Acute lymphoblastic leukemia (ALL) is a cancer of the lymphoid line of blood cells characterized by the development of large numbers of immature lymphocytes. Symptoms may include feeling tired, pale skin color, fever, easy bleeding or bruising, enlarged lymph nodes, or bone pain. As an acute leukemia, ALL progresses rapidly and is typically fatal within weeks or months if left untreated.
In most cases, the cause is unknown. Genetic risk factors may include Down syndrome, Li-Fraumeni syndrome, or neurofibromatosis type 1. Environmental risk factors may include significant radiation exposure or prior chemotherapy. Evidence regarding electromagnetic fields or pesticides is unclear. Some hypothesize that an abnormal immune response to a common infection may be a trigger. The underlying mechanism involves multiple genetic mutations that results in rapid cell division. The excessive immature lymphocytes in the bone marrow interfere with the production of new red blood cells, white blood cells, and platelets. Diagnosis is typically based on blood tests and bone marrow examination.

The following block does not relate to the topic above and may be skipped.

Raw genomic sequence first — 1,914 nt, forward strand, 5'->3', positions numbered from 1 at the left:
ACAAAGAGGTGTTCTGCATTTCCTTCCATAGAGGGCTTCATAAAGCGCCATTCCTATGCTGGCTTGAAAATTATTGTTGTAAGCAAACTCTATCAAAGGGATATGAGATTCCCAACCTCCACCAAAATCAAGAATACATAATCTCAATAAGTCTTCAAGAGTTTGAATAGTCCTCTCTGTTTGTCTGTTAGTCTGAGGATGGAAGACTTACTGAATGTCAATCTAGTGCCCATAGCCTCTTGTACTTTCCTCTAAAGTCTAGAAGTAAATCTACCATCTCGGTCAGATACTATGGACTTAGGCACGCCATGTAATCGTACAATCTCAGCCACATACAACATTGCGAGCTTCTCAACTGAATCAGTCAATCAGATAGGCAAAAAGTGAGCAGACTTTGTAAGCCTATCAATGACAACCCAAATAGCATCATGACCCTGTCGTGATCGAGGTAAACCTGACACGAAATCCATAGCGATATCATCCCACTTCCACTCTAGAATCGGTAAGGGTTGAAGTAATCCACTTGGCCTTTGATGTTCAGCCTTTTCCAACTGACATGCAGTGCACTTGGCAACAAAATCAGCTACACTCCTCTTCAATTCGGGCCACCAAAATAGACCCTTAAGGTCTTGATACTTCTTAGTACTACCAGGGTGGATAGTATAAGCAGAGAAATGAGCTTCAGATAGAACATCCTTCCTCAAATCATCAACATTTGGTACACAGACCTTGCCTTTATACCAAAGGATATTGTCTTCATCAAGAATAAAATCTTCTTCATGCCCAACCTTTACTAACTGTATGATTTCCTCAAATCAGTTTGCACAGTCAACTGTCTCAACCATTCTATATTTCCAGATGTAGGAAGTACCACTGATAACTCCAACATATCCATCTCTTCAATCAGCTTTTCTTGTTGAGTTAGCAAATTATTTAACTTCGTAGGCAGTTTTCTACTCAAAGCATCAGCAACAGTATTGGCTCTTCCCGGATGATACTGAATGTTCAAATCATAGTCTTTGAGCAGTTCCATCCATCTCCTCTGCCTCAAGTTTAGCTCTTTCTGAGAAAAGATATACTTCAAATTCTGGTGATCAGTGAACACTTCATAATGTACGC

ALL is typically treated initially with chemotherapy aimed at bringing about remission. This is then followed by further chemotherapy typically over a number of years. Additional treatments may include intrathecal chemotherapy or radiation therapy if spread to the brain has occurred. Stem cell transplantation may be used if the disease recurs following standard treatment. Additional treatments such as Chimeric antigen receptor T cell immunotherapy are being used and further studied.
ALL affected about 876,000 people globally in 2015 and resulted in about 111,000 deaths. It occurs most commonly in children, particularly those between the ages of two and five. In the United States it is the most common cause of cancer and death from cancer among children. ALL is notable for being the first disseminated cancer to be cured. Survival for children increased from under 10% in the 1960s to 90% in 2015. Survival rates remain lower for babies (50%) and adults (35%).
The disease is the most common form of cancer among children, affecting one in every 2,000.